Tuesday, May 17, 2011

Goodbyes, Small and Large

We have almost reached the end of year thirteen at Cal Poly, and as usual it is time to say goodbye to students, staff and interns who are moving forward to their own adventures. It's hard to imagine what life will be like without some of them, but then who would want to stay in college forever? Well, maybe Jamey and I would....that's why we like our jobs so much! (For example, last weekend I went to TWO Cal Poly baseball games - awesome!) All of the goodbyes, celebrations, and reminiscing have made me feel oddly sentimental and nostalgic.
To make it even more difficult on myself, I got seven boxes of 'stuff' from our homeschooling days down out of the attic to sort through yesterday. Friends of mine are writing a book about our little co-op, and needed some pictures of our projects and materials (plus, I admit it, we are old now, and can't just remember everything we did, so we needed to look through papers and workbooks to remember the names of publishing companies we used). My friend Sara and I had so much fun looking through the boxes and remembering what amazing things we were able to do. We visited museums, tidepools, deserts, and artists' studios. When the kids studied the moon, we did fun projects during the day, and then hung out on one family's trampoline for a couple of hours at night, gazing at the moon and talking to each other. When Grace learned about Egyptian history, she made cuneiform tablets out of clay and wrote her name in hieroglyphics. Jason was allowed to pick out his science topic every year, so we have amazing projects on insects, spiders, amphibians, reptiles, and the ocean. And don't even get me started on the art - most of it is actually framed and hanging in our house.
I ended up throwing away most of the 'busywork' items - math worksheets, grammar books, spelling lessons, etc., but kept the really good stuff - one box for each child. Later that night our family had fun glancing through the boxes and seeing how far the kids have come. I think my greatest desire was that I wanted my kids to learn how to think for themselves (you wouldn't believe how rare this actually is!) and to be creative, and I realized last night that they really have become those kind of people....but in a cool, socially normal kind of way.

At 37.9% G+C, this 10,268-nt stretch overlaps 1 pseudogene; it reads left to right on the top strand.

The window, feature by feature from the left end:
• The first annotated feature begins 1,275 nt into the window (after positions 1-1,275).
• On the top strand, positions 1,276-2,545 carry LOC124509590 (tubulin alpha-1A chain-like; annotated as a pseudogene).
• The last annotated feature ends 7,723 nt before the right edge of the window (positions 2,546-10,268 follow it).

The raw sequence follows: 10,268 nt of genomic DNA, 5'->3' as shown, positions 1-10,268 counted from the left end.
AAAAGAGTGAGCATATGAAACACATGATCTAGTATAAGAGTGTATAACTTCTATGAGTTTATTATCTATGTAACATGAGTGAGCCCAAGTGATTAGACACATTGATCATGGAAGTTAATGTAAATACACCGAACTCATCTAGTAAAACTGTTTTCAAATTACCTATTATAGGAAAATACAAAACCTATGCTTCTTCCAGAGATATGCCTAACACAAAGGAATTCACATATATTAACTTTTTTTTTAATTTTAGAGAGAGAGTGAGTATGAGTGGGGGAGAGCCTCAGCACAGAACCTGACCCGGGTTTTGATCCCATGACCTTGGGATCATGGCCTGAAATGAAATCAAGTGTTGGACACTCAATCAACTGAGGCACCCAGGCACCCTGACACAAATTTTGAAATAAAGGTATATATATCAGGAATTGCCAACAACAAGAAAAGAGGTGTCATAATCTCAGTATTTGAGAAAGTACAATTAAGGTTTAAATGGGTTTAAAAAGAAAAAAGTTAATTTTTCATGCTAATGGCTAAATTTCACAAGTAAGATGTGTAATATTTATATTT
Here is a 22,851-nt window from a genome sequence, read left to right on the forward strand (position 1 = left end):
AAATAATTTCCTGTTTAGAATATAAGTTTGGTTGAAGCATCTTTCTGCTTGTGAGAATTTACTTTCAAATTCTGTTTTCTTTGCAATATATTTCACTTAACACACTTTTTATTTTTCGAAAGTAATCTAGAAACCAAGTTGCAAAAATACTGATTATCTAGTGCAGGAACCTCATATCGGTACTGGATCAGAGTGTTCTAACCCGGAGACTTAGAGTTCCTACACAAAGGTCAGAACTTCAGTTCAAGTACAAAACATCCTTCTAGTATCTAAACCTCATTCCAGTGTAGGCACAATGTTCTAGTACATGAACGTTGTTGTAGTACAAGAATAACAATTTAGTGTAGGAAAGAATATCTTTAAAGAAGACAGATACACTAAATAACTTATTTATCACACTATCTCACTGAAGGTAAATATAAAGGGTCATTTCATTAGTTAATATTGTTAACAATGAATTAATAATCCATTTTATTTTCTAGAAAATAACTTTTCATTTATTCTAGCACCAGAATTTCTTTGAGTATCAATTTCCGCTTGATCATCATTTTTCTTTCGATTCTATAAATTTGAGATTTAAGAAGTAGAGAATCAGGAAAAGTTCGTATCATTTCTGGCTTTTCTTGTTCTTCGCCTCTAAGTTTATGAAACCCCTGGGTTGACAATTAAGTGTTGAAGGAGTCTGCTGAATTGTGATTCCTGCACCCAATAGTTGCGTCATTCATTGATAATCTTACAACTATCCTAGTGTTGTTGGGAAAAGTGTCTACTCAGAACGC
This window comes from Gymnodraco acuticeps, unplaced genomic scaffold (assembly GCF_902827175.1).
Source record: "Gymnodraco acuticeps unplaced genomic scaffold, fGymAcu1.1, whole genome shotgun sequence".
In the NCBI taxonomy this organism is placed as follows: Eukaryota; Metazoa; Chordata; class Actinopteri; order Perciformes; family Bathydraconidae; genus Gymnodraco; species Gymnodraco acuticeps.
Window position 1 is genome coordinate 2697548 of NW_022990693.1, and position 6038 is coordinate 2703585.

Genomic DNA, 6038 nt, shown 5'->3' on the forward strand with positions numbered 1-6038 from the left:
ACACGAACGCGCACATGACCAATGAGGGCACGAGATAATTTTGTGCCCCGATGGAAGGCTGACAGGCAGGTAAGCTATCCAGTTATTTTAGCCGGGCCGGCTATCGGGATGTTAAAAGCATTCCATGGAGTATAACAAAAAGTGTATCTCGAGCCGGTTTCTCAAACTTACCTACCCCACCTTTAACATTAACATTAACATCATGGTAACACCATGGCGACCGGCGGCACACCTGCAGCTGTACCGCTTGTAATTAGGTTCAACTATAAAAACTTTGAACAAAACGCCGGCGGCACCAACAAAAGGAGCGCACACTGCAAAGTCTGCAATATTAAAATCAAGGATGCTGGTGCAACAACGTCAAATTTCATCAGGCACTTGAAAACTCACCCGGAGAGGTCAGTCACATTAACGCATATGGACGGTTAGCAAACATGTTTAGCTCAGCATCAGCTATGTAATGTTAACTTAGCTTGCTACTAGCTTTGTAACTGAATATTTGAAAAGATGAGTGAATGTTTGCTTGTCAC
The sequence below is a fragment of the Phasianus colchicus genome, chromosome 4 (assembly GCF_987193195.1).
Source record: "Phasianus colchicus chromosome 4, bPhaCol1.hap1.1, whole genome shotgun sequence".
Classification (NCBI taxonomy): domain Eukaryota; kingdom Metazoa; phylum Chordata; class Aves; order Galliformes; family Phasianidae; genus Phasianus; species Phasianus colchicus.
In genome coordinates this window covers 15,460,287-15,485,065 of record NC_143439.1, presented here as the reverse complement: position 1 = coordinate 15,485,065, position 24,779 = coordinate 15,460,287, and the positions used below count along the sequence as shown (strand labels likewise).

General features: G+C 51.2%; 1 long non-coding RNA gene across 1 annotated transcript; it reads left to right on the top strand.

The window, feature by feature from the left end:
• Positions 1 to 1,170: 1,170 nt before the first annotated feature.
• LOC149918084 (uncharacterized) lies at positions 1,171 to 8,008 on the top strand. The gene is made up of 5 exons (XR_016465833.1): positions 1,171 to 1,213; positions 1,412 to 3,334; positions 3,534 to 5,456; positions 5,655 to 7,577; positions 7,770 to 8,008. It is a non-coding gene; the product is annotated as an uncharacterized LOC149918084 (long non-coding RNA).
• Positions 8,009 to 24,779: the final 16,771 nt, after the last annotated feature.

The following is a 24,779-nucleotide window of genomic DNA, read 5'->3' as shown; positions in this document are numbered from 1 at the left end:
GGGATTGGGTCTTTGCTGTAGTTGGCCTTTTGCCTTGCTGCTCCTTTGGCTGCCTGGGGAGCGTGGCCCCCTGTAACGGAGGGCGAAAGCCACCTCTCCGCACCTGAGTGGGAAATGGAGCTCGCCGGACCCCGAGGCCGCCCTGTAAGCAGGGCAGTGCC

Now a weird thing is happening to me - every time I walk past the garbage can outside, a little voice in my head says, "You are throwing away your kids' childhood!". I do not need that kind of guilt - or clutter, for that matter. I keep reminding myself that their childhood is still part of them, like a building block, and a foundation. And we will always have fantastic memories, great friends, a love of learning, a spinal column made out of wooden spools, and a variety of assorted items made out of Plastina modeling clay.

Friday, May 6, 2011


Oh, how we love our neighborhood! Although I often refer to many of them as "my hippie neighbors", and they would consider it a compliment, they are some of the most caring, generous, and interesting people we have ever known. Grace and I have often joked that she should have a patch on her cheer uniform that says, "Sponsored by Garden Farms" because of all the cookie dough they have purchased from our fundraising. One year the neighborhood raised thousands of dollars for a fellow neighbor who had a sudden aneurism and became disabled. They take meals (really good ones) to new moms and sick folks. We all go Christmas caroling at the local nursing home in December. If we ever need any kind of tool, or garden/home advice, it is given cheerfully and generously. We consider it a huge blessing to live here.
So, when we received an invitation in the mailbox, for an engagement/'May Day' celebration, I knew I had to go. Guests were encouraged to wear 'spring costumes' (thus the hats, hawaiian shirts, and one neighbor dressed as a tree that I saw. No kidding. I myself wore flip-flops and felt springy enough) and to bring musical instruments (thus the djembe drums from the 'drum circle' crowd). There was food. Organic of course. There were party favors - small fairy magnets and colored crystal rocks. There were songs. And of course, there was frolicking and dancing around the May Pole, which involved the intricate weaving of ribbons and some kind of song that sounded like a Native American chant, but in Celtic. This would be the point where we ducked out and headed home. ( Jamey made a joke about not looking back and becoming a pillar of salt.) But not before we congratulated our engaged neighbors, who are both very sweet, and who seem very happy.
Perhaps we will host a neighborhood Christmas party this year...a real one, with actual Christmas carols, and nativity scenes, and a birthday cake for Jesus.....just to balance it all out....